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Publication numberUS20040265595 A1
Publication typeApplication
Application numberUS 10/490,347
PCT numberPCT/JP2002/009633
Publication dateDec 30, 2004
Filing dateSep 19, 2002
Priority dateSep 20, 2001
Also published asCN1556830A, CN100402582C, DE10297237B4, DE10297237T5, US7341783, US7527863, US20080132637, WO2003027167A1
Publication number10490347, 490347, PCT/2002/9633, PCT/JP/2/009633, PCT/JP/2/09633, PCT/JP/2002/009633, PCT/JP/2002/09633, PCT/JP2/009633, PCT/JP2/09633, PCT/JP2002/009633, PCT/JP2002/09633, PCT/JP2002009633, PCT/JP200209633, PCT/JP2009633, PCT/JP209633, US 2004/0265595 A1, US 2004/265595 A1, US 20040265595 A1, US 20040265595A1, US 2004265595 A1, US 2004265595A1, US-A1-20040265595, US-A1-2004265595, US2004/0265595A1, US2004/265595A1, US20040265595 A1, US20040265595A1, US2004265595 A1, US2004265595A1
InventorsTetsuji Tokiwa
Original AssigneeTetsuji Tokiwa
Export CitationBiBTeX, EndNote, RefMan
External Links: USPTO, USPTO Assignment, Espacenet
Functionalized polyphenylene ether
US 20040265595 A1
Abstract
An object of the invention is to provide a functionalized polyphenylene ether useful for polymer alloys or electrical or electronic materials such as printed boards or insulating sealants. The invention relates to a functionalized polyphenylene ether having an average of not fewer than 0.1 unit of a structure represented by the following formula (1) per molecular chain:
wherein n is an integer of 9 or more, R1 is an organic substituent having an epoxy group, and R2 is a hydrogen atom or an organic substituent having an epoxy group.
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Claims(25)
1. A functionalized polyphenylene ether having an average of not fewer than 0.1 unit of a structure represented by the following formula (1) per molecular chain:
wherein n is an integer of 9 or more, R1 is an organic substituent having an epoxy group, and R2 is a hydrogen atom or an organic substituent having an epoxy group.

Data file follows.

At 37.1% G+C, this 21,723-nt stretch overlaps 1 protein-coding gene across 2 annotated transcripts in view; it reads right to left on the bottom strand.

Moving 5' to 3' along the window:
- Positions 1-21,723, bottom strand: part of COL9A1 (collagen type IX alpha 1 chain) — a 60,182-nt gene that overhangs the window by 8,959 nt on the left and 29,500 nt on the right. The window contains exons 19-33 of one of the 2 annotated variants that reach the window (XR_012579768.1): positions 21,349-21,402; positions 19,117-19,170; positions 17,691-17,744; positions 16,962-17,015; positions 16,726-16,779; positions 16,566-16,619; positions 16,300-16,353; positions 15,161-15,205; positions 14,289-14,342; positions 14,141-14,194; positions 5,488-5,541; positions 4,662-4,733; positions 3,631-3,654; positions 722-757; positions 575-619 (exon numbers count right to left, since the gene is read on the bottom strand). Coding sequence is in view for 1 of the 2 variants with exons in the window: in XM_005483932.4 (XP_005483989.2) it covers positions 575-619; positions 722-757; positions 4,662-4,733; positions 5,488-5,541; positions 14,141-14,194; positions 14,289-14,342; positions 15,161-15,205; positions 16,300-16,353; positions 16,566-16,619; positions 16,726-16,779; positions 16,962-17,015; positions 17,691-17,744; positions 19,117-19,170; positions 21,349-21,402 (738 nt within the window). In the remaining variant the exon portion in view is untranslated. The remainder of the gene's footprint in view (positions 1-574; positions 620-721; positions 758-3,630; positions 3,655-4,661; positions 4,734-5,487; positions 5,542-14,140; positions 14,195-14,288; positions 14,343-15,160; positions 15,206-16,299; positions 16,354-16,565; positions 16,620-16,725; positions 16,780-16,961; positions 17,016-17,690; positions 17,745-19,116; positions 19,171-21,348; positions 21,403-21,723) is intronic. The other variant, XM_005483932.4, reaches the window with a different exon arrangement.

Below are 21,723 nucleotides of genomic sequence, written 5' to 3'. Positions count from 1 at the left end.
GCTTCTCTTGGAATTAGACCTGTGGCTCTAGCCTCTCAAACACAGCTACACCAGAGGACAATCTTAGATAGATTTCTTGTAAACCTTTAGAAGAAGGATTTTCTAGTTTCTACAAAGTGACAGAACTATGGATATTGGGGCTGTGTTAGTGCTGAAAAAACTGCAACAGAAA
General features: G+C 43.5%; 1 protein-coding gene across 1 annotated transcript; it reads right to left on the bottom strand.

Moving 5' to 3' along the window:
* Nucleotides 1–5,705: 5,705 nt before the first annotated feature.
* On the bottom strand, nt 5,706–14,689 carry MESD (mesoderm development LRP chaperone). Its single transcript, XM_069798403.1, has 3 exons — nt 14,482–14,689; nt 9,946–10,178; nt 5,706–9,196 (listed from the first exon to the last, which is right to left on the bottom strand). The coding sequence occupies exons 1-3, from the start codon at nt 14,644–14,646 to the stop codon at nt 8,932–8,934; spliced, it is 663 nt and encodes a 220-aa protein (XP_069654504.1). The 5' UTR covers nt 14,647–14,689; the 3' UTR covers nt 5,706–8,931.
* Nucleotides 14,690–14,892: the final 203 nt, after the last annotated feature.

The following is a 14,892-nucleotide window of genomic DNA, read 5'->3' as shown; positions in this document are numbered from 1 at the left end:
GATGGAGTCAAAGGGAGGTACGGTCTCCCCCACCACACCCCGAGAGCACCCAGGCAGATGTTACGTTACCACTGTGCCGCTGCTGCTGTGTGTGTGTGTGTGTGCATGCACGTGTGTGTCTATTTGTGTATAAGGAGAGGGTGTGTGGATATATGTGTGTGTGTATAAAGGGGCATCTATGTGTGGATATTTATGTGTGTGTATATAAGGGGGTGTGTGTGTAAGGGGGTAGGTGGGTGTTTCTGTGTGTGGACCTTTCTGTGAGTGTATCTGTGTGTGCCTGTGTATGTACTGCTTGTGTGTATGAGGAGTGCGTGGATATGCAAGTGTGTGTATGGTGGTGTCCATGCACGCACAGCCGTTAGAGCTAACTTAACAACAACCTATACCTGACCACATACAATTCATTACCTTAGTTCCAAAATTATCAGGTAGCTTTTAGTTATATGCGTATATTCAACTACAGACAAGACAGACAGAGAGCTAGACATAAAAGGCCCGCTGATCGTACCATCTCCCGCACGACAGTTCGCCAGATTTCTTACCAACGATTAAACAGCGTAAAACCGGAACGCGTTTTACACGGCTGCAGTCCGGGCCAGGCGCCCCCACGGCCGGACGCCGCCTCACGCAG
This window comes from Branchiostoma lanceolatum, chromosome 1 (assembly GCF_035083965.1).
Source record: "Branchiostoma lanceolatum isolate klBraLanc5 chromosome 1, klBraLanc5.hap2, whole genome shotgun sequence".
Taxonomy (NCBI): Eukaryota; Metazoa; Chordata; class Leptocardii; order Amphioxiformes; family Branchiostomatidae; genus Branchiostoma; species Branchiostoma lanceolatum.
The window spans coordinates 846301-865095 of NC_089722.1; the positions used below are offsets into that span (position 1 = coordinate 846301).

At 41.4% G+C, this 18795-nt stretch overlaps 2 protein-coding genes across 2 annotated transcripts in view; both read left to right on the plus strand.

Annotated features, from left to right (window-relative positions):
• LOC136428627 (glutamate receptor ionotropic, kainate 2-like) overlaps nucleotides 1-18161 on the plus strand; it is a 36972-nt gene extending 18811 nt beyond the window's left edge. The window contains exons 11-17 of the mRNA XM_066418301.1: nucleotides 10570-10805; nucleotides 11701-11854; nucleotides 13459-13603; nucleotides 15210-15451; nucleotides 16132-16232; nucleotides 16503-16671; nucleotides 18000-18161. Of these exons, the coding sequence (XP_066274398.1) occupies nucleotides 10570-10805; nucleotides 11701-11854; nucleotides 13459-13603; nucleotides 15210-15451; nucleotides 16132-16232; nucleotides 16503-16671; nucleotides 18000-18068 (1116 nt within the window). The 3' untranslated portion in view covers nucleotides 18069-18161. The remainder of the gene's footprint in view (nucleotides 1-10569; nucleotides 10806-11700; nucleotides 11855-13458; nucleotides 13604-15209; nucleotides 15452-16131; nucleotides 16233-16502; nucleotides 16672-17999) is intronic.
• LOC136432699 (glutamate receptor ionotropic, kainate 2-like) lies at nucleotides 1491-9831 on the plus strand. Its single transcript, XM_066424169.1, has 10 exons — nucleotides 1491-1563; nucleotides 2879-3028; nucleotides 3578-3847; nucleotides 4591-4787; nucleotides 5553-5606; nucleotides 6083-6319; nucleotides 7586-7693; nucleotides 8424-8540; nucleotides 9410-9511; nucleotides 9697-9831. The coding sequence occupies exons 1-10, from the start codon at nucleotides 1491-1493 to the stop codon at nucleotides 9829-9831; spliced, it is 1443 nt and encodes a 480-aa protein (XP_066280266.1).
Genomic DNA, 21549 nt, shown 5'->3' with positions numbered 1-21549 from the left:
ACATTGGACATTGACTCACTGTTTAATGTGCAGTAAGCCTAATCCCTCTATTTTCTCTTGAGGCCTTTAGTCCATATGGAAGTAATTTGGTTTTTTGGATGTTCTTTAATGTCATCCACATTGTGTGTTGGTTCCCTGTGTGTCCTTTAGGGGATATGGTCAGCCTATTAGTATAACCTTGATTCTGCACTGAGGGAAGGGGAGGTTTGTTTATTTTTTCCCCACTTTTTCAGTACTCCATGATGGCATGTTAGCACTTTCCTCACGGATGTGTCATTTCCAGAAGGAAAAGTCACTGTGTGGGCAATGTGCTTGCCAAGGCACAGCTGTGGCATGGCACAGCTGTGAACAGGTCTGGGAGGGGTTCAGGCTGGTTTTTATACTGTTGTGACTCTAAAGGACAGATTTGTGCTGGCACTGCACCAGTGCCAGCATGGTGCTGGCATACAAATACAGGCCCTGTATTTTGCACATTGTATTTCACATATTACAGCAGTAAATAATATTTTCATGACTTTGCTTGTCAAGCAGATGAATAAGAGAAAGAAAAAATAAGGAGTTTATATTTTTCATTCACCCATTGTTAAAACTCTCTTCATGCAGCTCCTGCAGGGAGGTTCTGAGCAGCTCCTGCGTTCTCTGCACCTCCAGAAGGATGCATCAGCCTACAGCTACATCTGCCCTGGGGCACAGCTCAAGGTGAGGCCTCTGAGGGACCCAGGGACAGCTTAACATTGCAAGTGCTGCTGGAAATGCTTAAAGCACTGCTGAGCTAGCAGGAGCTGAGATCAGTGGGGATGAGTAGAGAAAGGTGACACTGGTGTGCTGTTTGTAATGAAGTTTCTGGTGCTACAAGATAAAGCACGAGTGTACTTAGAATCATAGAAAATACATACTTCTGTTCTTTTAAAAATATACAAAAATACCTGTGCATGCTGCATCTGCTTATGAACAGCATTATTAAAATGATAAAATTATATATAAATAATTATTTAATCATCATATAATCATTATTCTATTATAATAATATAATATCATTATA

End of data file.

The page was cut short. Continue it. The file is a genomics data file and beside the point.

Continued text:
2. The functionalized polyphenylene ether according to claim 1, which has an average of not fewer than 1.0 unit of the structure represented by the formula (1) per molecular chain.
3. The functionalized polyphenylene ether according to claim 1, which is obtained by reacting a polyphenylene ether of a solid state and a polyfunctional epoxy compound.
4. The functionalized polyphenylene ether according to claim 1, wherein R1 has the following formula (2):
wherein m is an integer of 0 to 10 and R3 and R4 are each an organic substituent.
5. The functionalized polyphenylene ether according to claim 4, wherein R3 and R4 have each the following formula (3):
6. The functionalized polyphenylene ether according to claim 4, wherein R3 and R4 have each the following formula (4):
—CH2—CH2—  (4)
7. The functionalized polyphenylene ether according to claim 1, having a weight-average molecular weight of less than 10,000.
8. (Cancelled).
9. The functionalized polyphenylene ether according to claim 1 having a chlorine content of 100 ppm or less.
10. The functionalized polyphenylene ether according to claim 1, which is a powder having an average particle size of 1 μm to 1 mm.
11. A thermoplastic resin composition comprising the functionalized polyphenylene ether according to any one of claims 1 to 7, 9, 10, and 23 to 25.